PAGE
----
You can glean a lot of information about the weight savings as well as the durability of a shell fabric when clothing manufacturers list the denier, i.e., the unit of measurement for the linear mass density of fibers. In a layman’s language, it is a measure of fiber fineness.
Moreover, the shell fabric also affects the warmth of the garment. The shell fabric is responsible for protecting the down from the elements. Therefore, tight-woven fabrics are more water-resistant than other types of weaves.
Stuff-able or Clip-able
One of the most significant advantages of down is its compressibility, and this is why many down jackets – including the Columbia Titan Ridge down jacket – either compress into their own pockets or come with a stuff sack.
Down jackets that stuff into a hand or chest pocket or come with a clip-able carabiner loop are ideal for climbing than those that stuff into separate sacks because of the effortlessness with which to attach the stuffed jacket to your harness.
This is an excellent feature for those who climb multi-pitch routes where they only carry a small follower’s pack along with them. This allows the leader to take the lead with the jacket on their harness and therefore, have it at the belay while the entire followers carry the pack.
Another issue with jackets that come with a separate stuff sack is that it is easy to lose it. Extra care needs to be taken to ensure that you don’t misplace it as you embark on your outdoor adventure.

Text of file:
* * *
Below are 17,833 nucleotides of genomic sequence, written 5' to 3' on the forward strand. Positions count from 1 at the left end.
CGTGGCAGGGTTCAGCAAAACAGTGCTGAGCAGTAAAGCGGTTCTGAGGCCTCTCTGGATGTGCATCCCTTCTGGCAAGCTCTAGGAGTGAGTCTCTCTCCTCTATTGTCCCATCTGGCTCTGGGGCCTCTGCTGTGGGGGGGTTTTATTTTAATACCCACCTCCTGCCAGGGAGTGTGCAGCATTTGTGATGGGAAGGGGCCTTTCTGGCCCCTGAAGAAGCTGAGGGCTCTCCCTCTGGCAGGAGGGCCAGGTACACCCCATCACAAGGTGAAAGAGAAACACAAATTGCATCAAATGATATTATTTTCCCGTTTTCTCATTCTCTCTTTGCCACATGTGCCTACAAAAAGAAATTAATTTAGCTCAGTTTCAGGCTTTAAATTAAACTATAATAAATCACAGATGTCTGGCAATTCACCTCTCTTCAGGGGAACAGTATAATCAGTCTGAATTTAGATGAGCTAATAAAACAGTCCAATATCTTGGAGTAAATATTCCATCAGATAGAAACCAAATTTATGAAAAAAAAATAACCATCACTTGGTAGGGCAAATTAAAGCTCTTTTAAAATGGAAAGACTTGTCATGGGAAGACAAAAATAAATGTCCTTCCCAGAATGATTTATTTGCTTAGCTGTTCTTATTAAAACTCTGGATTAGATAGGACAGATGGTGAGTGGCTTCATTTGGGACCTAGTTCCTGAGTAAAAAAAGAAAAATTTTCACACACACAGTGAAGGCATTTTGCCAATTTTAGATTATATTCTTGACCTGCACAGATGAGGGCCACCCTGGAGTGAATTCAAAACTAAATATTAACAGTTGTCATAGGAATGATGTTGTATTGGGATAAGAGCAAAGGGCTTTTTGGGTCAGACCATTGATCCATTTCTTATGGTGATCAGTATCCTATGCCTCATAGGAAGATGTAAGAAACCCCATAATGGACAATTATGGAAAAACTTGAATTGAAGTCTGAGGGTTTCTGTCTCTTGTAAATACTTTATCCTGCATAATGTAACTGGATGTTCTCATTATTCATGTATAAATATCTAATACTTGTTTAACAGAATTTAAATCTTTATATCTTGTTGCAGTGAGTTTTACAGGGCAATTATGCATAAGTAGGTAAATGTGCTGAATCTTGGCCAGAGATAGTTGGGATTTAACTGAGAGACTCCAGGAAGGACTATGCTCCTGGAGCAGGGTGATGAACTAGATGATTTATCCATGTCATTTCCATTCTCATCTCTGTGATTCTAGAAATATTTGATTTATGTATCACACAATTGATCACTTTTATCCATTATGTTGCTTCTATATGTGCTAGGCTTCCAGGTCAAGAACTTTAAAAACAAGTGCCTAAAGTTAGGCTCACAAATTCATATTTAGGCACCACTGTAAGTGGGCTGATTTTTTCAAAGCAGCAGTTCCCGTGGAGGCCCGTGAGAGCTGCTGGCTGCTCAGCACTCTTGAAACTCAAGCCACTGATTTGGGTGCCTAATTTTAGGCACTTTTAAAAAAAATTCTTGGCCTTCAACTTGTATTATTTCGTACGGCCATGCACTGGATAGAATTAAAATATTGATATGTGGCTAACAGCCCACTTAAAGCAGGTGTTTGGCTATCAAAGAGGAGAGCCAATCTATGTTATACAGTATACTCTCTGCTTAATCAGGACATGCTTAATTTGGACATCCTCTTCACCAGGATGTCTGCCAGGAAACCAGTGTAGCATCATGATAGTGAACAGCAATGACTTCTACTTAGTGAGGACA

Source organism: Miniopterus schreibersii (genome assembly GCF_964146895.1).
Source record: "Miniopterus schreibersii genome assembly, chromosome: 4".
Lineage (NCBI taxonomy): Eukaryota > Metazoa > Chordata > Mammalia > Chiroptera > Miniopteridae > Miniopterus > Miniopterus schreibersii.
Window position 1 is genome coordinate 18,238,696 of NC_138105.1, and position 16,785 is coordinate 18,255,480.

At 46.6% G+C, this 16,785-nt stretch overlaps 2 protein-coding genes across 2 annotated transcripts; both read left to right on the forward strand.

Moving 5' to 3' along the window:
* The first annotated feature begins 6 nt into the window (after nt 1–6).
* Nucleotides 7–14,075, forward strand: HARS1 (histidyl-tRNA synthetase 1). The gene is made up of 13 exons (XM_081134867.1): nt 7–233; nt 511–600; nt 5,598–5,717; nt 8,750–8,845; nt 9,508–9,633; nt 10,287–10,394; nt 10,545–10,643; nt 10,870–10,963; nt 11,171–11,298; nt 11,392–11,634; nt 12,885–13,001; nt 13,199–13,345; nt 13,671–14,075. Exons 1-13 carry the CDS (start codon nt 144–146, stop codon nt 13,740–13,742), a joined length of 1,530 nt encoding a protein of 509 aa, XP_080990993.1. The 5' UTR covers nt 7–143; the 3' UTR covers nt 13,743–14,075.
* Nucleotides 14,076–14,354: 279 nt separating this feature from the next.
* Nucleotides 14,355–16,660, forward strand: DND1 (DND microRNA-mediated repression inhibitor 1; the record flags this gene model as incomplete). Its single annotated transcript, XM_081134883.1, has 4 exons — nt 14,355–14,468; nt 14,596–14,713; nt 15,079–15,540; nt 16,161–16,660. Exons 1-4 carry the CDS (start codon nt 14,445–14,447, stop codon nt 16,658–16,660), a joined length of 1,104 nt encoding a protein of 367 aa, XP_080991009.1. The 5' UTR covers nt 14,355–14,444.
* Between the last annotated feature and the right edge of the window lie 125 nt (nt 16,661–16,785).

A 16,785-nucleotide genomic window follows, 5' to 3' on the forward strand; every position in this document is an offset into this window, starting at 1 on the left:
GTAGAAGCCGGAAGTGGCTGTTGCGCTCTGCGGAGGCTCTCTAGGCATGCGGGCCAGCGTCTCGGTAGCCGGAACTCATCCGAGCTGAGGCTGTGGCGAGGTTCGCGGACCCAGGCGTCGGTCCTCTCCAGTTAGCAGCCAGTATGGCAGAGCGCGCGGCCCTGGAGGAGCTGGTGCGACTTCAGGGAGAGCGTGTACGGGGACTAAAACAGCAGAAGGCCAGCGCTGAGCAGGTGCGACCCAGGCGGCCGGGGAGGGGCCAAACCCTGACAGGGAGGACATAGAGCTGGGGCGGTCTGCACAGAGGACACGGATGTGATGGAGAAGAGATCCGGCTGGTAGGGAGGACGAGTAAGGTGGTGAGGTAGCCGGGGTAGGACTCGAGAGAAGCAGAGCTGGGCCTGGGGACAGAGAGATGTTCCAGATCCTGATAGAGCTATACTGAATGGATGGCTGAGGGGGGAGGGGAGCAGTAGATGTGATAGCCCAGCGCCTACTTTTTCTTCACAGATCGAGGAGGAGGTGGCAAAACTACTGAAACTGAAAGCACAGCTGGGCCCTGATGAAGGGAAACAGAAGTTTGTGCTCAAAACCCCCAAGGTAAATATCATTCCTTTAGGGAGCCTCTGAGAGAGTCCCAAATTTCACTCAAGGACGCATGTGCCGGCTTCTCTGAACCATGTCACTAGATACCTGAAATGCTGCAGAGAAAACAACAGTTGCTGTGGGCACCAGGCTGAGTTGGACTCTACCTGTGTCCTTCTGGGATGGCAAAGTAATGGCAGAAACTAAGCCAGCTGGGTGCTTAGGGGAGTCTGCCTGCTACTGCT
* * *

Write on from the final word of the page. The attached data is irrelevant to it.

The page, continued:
Down fill has somewhat average breathability; this means that a down jacket can cause you to start overheating when you engage in high-exertion activities, no thanks to its warmth-to-weight ratio.
What is more, when you are sweating inside a down jacket, you are inadvertently damaging its insulating properties since your water vapor comes in direct contact with the down feathers.
But breathability varies in terms of synthetic insulation, even though they are generally less prone to leakage and less fragile than down jackets.
You need to consider the primary reason why you need a jacket in the first instance as this will help you to determine whether you should go for a down jacket or one with synthetic insulation.
The Columbia Titan Ridge down jacket is highly breathable, durable, and makes use of several patented state-of-the-art technologies to ensure users have maximum comfort as they brave the elements. Although it is relatively high-priced, you will enjoy lots of features that will give you a lot of value for your money. We recommend this jacket to anyone looking for a good down jacket to serve as either a mid-layer or an everyday winter jacket.
What is your favorite jacket from Columbia? We would love to hear from you!
Also, you can pick up the Titan Ridge down here!
Sam Hardy is an outdoor enthusiast with a penchant for survival skills. He writes about the great outdoors and his favorite equipment here.